President Trump was elected in large part by evangelical Christians and polling shows he is doing even better among faith-based voters, which conservative religious leaders hope to translate into votes.
Born-again or evangelical Christians made up nearly one-fourth of the 2016 electorate, 80 percent of whom cast their vote for Trump, according to exit polling. A Public Opinion Strategies poll now says that number is at an 83 percent approval rating.
Ralph Reed, the founder and chairman of the Faith & Freedom Coalition, told Laura Ingraham the evangelicals plan to mobilize even more for Trump in 2020.
"Trump got the largest share of this vote than anybody in the history of modern exit polling, even with that we estimate, there's somewhere between 15 and 17 million of those voters who either aren't registered to vote or they didn't turn out," Reed said Monday night on "The Ingraham Angle" ahead of Trump's Orlando re-election rally. "Our plan is to register -- grow the pie -- register a million to two million of these faith-based voters and that's a big deal because remember Trump won the presidency by a combined total of about 80,000 votes spread out over three states, so if you were to add 50-100,000 voters in these key states, it's a game changer."
In 2016, many who are now Trump's biggest supporters were backing other Republican presidential candidates throughout the primaries and a large bloc were hesitant to pull the lever until Election Day. But since his inauguration, many conservatives have celebrated his judicial appointments, pro-life and religious liberty policies, as well as his staunch support of the state of Israel.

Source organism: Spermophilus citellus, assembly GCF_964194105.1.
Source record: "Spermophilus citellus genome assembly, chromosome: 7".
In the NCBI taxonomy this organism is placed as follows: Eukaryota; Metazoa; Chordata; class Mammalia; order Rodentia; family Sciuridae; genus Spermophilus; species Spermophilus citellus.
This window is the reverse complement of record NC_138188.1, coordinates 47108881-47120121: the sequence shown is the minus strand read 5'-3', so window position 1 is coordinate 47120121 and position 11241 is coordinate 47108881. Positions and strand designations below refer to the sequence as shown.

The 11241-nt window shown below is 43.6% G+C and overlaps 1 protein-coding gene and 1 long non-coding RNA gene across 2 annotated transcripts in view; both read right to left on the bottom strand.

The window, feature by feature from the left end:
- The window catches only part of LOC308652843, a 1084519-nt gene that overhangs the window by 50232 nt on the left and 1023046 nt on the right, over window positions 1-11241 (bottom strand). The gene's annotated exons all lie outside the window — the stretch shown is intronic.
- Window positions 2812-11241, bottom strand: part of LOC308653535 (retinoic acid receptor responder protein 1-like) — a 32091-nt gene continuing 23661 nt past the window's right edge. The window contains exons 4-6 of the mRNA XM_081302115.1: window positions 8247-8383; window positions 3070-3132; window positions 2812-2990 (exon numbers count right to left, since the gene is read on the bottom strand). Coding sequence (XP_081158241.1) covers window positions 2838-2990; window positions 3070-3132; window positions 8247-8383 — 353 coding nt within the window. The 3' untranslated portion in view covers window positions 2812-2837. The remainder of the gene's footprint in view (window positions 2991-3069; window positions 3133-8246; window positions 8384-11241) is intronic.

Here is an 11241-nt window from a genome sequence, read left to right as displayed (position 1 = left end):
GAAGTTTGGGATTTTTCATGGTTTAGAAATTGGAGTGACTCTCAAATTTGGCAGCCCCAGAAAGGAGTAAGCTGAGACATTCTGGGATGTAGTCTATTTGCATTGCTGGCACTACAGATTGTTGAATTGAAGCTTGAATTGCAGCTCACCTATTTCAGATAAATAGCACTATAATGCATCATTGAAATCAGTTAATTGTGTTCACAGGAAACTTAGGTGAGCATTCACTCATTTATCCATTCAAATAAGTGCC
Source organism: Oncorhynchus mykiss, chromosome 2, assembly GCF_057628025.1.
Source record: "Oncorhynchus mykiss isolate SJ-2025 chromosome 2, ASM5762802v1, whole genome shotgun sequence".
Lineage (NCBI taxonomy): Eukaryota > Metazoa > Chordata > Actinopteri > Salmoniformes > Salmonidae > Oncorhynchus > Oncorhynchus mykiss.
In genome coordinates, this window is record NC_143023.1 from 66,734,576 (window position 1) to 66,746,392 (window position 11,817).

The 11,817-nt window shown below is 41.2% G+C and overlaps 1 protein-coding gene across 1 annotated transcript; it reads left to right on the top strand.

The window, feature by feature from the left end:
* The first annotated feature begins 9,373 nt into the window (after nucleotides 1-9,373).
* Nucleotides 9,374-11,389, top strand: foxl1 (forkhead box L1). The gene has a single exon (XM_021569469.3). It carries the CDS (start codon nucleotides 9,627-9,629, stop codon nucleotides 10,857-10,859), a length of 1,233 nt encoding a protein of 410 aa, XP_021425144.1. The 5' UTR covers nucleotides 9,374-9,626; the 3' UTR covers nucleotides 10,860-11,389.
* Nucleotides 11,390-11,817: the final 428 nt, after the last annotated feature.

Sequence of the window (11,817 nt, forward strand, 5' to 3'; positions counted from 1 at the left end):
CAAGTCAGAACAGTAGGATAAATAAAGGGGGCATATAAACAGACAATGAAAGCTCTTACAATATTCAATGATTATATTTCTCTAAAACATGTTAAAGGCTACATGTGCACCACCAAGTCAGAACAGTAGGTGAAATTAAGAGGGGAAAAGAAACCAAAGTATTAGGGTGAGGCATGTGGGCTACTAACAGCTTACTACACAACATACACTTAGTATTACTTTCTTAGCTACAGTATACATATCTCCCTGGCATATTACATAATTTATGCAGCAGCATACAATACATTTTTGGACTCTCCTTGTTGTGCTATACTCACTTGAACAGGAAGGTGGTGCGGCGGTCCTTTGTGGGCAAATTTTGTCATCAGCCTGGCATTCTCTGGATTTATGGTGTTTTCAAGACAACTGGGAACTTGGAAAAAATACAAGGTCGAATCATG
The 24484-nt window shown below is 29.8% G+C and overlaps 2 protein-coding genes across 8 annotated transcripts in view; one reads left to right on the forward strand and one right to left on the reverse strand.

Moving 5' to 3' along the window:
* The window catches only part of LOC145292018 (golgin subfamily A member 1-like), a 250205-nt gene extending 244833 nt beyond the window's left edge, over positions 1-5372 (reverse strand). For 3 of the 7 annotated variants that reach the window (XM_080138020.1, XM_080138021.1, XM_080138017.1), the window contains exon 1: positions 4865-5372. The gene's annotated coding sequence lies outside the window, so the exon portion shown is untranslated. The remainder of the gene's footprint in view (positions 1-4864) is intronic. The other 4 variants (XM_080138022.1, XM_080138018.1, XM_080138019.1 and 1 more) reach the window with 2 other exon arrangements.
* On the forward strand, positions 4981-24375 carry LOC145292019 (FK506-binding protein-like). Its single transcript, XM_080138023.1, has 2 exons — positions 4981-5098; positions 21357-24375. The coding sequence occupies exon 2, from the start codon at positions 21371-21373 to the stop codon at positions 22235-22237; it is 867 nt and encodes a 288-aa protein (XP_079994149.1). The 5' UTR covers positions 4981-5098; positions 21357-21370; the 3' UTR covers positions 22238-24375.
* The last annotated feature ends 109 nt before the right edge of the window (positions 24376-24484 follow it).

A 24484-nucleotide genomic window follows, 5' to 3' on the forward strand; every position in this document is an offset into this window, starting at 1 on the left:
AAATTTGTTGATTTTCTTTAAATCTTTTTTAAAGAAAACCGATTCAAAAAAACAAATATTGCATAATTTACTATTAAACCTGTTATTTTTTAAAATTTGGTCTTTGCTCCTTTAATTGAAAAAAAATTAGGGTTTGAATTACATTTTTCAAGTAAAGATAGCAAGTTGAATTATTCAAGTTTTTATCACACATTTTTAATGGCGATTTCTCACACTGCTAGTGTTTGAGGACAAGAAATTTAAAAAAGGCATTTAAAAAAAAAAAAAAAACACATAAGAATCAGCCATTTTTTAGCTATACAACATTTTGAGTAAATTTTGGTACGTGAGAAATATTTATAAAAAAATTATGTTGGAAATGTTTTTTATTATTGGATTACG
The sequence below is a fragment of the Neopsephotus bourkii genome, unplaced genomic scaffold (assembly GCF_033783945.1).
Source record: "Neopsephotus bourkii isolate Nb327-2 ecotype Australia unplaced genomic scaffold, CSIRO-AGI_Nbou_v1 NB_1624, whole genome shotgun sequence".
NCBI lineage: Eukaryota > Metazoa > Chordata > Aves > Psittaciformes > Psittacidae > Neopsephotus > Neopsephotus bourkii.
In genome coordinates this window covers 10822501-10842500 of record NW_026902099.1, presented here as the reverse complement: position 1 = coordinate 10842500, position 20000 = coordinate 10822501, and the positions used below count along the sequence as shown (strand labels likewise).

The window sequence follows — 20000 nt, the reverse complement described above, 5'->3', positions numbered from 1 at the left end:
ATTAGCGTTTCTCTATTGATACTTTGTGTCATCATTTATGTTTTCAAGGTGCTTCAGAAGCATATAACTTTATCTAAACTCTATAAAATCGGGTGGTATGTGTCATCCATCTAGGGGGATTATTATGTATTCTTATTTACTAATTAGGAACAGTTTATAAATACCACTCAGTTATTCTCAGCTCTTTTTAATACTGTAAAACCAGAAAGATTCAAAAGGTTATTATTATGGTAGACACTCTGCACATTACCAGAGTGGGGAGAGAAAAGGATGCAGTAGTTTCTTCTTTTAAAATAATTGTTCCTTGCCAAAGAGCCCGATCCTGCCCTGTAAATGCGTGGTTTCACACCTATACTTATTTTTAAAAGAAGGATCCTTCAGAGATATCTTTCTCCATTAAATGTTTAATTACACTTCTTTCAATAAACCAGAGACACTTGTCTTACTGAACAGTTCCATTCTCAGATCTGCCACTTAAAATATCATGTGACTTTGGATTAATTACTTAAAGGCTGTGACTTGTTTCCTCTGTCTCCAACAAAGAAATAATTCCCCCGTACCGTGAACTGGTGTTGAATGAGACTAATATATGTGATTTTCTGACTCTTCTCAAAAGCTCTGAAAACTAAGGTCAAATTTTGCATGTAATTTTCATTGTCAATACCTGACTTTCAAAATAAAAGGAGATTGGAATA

And while Trump enjoys the support of prominent evangelical leaders like the Rev. Franklin Graham, Dr. Robert Jeffress, Jerry Falwell, Jr., and Paula White, Democratic presidential candidates have targeted Trump's character and faith early on in the primaries.
Democratic presidential candidate Pete Buttigieg ripped leaders of the religious right for "hypocrisy" supporting Trump, whom he says is morally lacking.
“I’m old enough to remember when Republicans talked a lot about character in the Oval Office,” Buttigieg said in an interview with Fox News. “And I’m a little bit puzzled that some leading figures on the religious right can look at somebody who has the track record that this president has on everything from the boasting about sexual misconduct to the payoff to somebody he’s having an affair and believe that that person ought to be the moral as well as the political leader of this nation. To put it mildly, it seems inconsistent.”
Guy Cecil, chairman of Priorities USA, took a shot at Reed and conservative evangelicals who support Trump on MSBC's "Morning Joe" show. Cecil blasted them as people who "conflate nationalism with their faith."
Reed said Cecil and his counterparts are going to be blind-sided in 2020 if they think Trump has lost support in key voting blocs.
"If the Left thinks that we're going to concede the Hispanic community and the African-American community to them, particularly in the pews, in 2020, they're in for a big wake-up call," Reed added. "We're going to be doing a lot in those communities as well."